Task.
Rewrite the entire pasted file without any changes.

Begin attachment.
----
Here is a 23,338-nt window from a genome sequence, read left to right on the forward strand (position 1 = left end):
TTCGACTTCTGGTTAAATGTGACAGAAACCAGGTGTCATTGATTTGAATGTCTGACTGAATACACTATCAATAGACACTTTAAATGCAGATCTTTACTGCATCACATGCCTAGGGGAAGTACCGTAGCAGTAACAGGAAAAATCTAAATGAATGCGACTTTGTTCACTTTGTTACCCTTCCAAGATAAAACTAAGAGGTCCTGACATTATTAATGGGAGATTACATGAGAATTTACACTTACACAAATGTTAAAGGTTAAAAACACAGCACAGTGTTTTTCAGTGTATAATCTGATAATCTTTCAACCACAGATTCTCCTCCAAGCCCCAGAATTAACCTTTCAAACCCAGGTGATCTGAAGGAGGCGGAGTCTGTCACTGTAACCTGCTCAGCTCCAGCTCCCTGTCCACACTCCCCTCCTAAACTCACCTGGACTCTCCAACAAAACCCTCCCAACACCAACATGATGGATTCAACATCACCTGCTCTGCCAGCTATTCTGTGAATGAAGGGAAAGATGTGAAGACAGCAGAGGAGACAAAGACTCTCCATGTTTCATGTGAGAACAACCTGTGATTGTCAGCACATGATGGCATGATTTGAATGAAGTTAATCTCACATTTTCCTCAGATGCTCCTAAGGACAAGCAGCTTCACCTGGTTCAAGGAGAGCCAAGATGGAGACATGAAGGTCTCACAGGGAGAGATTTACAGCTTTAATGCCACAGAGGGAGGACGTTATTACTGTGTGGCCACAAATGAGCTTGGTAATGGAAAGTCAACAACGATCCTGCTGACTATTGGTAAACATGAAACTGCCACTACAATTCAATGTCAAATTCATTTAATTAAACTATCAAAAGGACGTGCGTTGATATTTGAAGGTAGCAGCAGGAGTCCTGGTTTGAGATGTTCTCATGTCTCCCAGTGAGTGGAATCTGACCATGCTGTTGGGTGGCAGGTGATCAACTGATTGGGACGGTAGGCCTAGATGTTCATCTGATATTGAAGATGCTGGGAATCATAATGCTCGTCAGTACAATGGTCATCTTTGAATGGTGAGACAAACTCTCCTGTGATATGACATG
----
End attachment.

Here is a 23,338-nt window from a genome sequence, read left to right on the forward strand (position 1 = left end):
TTCGACTTCTGGTTAAATGTGACAGAAACCAGGTGTCATTGATTTGAATGTCTGACTGAATACACTATCAATAGACACTTTAAATGCAGATCTTTACTGCATCACATGCCTAGGGGAAGTACCGTAGCAGTAACAGGAAAAATCTAAATGAATGCGACTTTGTTCACTTTGTTACCCTTCCAAGATAAAACTAAGAGGTCCTGACATTATTAATGGGAGATTACATGAGAATTTACACTTACACAAATGTTAAAGGTTAAAAACACAGCACAGTGTTTTTCAGTGTATAATCTGATAATCTTTCAACCACAGATTCTCCTCCAAGCCCCAGAATTAACCTTTCAAACCCAGGTGATCTGAAGGAGGCGGAGTCTGTCACTGTAACCTGCTCAGCTCCAGCTCCCTGTCCACACTCCCCTCCTAAACTCACCTGGACTCTCCAACAAAACCCTCCCAACACCAACATGATGGATTCAACATCACCTGCTCTGCCAGCTATTCTGTGAATGAAGGGAAAGATGTGAAGACAGCAGAGGAGACAAAGACTCTCCATGTTTCATGTGAGAACAACCTGTGATTGTCAGCACATGATGGCATGATTTGAATGAAGTTAATCTCACATTTTCCTCAGATGCTCCTAAGGACAAGCAGCTTCACCTGGTTCAAGGAGAGCCAAGATGGAGACATGAAGGTCTCACAGGGAGAGATTTACAGCTTTAATGCCACAGAGGGAGGACGTTATTACTGTGTGGCCACAAATGAGCTTGGTAATGGAAAGTCAACAACGATCCTGCTGACTATTGGTAAACATGAAACTGCCACTACAATTCAATGTCAAATTCATTTAATTAAACTATCAAAAGGACGTGCGTTGATATTTGAAGGTAGCAGCAGGAGTCCTGGTTTGAGATGTTCTCATGTCTCCCAGTGAGTGGAATCTGACCATGCTGTTGGGTGGCAGGTGATCAACTGATTGGGACGGTAGGCCTAGATGTTCATCTGATATTGAAGATGCTGGGAATCATAATGCTCGTCAGTACAATGGTCATCTTTGAATGGTGAGACAAACTCTCCTGTGATATGACATG